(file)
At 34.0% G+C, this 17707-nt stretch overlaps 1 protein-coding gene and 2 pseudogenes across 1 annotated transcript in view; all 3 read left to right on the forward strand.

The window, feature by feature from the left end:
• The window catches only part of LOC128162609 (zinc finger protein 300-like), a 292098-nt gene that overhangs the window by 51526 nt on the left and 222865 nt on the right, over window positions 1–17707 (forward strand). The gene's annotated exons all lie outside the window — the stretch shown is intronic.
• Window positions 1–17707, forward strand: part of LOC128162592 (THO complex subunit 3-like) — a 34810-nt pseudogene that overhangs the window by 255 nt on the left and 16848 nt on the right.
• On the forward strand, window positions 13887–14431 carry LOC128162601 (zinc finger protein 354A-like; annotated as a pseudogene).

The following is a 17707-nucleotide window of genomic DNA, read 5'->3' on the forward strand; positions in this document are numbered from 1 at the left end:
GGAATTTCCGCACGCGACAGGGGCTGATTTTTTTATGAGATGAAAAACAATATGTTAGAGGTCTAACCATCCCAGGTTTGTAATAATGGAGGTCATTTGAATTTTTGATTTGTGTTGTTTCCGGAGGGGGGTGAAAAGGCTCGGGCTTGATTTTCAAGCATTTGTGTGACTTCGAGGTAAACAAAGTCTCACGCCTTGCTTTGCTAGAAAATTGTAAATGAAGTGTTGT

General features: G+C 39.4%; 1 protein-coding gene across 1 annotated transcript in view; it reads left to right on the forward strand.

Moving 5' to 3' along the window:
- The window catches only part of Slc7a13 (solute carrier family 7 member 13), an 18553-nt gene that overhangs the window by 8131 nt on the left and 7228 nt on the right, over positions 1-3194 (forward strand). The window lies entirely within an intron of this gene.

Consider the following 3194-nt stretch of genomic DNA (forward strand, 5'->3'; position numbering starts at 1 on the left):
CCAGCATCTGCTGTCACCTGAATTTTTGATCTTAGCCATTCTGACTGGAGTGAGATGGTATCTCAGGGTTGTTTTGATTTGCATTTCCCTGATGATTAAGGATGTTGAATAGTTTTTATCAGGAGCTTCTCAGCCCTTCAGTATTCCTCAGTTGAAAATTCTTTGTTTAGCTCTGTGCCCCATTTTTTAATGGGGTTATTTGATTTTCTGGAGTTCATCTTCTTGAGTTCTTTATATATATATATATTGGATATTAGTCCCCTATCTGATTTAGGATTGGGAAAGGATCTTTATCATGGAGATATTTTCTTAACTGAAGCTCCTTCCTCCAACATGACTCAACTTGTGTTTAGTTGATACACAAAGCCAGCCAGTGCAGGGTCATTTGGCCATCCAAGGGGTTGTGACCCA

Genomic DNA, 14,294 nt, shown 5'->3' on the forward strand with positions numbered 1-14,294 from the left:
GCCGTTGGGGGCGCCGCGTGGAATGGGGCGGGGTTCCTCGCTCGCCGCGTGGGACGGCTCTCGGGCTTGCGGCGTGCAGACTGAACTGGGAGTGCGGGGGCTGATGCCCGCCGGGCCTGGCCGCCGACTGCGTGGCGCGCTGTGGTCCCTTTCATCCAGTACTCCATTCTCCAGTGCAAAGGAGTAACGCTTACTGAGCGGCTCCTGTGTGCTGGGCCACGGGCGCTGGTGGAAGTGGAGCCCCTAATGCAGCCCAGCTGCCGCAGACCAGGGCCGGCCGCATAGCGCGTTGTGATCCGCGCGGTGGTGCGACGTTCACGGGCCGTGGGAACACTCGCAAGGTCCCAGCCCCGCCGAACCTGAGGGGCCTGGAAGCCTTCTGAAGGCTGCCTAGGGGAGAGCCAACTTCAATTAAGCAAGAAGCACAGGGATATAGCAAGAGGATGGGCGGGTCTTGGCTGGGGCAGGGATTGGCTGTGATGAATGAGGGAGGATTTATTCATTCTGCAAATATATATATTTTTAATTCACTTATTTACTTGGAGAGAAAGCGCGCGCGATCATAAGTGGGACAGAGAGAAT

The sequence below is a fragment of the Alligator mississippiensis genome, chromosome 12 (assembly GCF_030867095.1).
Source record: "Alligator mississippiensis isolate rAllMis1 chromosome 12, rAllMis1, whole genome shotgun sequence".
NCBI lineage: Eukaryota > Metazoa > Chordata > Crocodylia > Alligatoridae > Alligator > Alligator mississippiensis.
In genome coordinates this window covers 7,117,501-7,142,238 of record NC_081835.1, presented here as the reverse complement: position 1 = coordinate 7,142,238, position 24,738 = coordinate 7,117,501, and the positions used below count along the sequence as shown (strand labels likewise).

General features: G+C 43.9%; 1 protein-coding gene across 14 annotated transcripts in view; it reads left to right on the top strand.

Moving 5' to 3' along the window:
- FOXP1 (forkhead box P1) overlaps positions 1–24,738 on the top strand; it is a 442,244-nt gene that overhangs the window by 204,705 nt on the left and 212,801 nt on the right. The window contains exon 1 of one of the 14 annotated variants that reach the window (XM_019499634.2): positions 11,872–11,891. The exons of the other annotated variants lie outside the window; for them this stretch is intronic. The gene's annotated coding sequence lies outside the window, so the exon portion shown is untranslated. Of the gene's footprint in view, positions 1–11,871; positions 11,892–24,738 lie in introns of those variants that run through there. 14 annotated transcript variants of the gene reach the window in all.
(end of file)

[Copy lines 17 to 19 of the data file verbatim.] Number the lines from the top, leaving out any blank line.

NCBI lineage: Eukaryota > Metazoa > Chordata > Crocodylia > Alligatoridae > Alligator > Alligator mississippiensis.
In genome coordinates this window covers 7,117,501-7,142,238 of record NC_081835.1, presented here as the reverse complement: position 1 = coordinate 7,142,238, position 24,738 = coordinate 7,117,501, and the positions used below count along the sequence as shown (strand labels likewise).

General features: G+C 43.9%; 1 protein-coding gene across 14 annotated transcripts in view; it reads left to right on the top strand.